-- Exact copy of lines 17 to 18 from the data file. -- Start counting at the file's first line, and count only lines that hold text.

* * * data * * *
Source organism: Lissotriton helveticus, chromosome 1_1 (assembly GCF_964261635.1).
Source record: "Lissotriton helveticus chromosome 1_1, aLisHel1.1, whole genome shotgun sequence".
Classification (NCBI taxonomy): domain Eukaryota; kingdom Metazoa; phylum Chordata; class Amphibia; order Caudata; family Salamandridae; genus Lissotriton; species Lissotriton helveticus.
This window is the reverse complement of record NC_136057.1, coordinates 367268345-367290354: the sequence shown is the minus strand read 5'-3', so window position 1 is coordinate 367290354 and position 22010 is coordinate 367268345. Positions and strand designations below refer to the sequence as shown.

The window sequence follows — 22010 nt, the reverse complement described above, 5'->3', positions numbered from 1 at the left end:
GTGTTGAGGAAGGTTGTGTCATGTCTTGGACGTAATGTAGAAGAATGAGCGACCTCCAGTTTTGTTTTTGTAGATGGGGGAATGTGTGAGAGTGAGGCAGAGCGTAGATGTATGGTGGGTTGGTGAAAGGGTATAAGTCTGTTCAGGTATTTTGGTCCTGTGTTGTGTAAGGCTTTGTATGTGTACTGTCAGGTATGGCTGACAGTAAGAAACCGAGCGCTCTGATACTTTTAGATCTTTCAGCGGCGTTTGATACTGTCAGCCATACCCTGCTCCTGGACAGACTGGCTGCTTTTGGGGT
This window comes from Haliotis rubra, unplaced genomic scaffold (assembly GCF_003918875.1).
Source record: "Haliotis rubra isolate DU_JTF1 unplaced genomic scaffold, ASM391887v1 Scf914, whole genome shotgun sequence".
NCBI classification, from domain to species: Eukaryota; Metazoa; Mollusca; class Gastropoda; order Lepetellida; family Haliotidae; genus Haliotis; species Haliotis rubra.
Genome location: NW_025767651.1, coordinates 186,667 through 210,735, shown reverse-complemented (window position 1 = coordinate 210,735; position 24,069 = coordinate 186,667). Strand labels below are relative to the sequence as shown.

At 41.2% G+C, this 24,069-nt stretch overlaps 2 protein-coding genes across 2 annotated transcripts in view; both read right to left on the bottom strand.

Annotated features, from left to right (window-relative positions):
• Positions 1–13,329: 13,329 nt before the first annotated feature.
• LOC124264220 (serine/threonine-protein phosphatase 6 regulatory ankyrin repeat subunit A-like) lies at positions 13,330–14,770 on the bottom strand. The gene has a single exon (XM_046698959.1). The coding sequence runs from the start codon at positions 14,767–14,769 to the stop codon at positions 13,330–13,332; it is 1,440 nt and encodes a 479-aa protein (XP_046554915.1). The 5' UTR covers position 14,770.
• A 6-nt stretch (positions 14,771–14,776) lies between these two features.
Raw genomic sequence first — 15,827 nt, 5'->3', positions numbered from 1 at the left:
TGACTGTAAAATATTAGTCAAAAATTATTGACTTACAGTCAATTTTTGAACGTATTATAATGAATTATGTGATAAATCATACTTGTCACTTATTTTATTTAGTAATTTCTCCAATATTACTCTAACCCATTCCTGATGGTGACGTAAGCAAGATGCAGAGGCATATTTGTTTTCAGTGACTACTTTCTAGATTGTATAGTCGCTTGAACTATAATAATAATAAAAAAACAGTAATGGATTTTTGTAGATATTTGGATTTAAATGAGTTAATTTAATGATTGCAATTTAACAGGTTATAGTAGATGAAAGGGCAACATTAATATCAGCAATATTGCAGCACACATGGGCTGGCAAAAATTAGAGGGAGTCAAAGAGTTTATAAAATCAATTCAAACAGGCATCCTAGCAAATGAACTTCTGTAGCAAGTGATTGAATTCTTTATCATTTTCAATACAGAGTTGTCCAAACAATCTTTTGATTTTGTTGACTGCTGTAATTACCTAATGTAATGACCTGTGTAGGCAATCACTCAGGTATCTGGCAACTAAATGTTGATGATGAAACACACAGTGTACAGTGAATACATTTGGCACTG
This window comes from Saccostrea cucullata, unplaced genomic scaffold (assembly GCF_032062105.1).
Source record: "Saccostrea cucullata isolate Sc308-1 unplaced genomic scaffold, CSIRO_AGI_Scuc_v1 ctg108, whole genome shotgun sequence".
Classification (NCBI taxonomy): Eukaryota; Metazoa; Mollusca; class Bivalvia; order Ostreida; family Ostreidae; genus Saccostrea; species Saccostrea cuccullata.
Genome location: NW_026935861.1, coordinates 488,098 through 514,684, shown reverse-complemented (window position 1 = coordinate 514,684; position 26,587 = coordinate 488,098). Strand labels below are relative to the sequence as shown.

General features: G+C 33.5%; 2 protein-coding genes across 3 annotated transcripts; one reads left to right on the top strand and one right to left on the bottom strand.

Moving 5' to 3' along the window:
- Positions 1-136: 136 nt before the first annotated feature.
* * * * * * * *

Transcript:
TGACTGTAAAATATTAGTCAAAAATTATTGACTTACAGTCAATTTTTGAACGTATTATAATGAATTATGTGATAAATCATACTTGTCACTTATTTTATTTAGTAATTTCTCCAATATTACTCTAACCCATTCCTGATGGTGACGTAAGCAAGATGCAGAGGCATATTTGTTTTCAGTGACTACTTTCTAGATTGTATAGTCGCTTGAACTATAATAATAATAAAAAAACAGTAATGGATTTTTGTAGATATTTGGATTTAAATGAGTTAATTTAATGATTGCAATTTAACAGGTTATAGTAGATGAAAGGGCAACATTAATATCAGCAATATTGCAGCACACATGGGCTGGCAAAAATTAGAGGGAGTCAAAGAGTTTATAAAATCAATTCAAACAGGCATCCTAGCAAATGAACTTCTGTAGCAAGTGATTGAATTCTTTATCATTTTCAATACAGAGTTGTCCAAACAATCTTTTGATTTTGTTGACTGCTGTAATTACCTAATGTAATGACCTGTGTAGGCAATCACTCAGGTATCTGGCAACTAAATGTTGATGATGAAACACACAGTGTACAGTGAATACATTTGGCACTG
This window comes from Saccostrea cucullata, unplaced genomic scaffold (assembly GCF_032062105.1).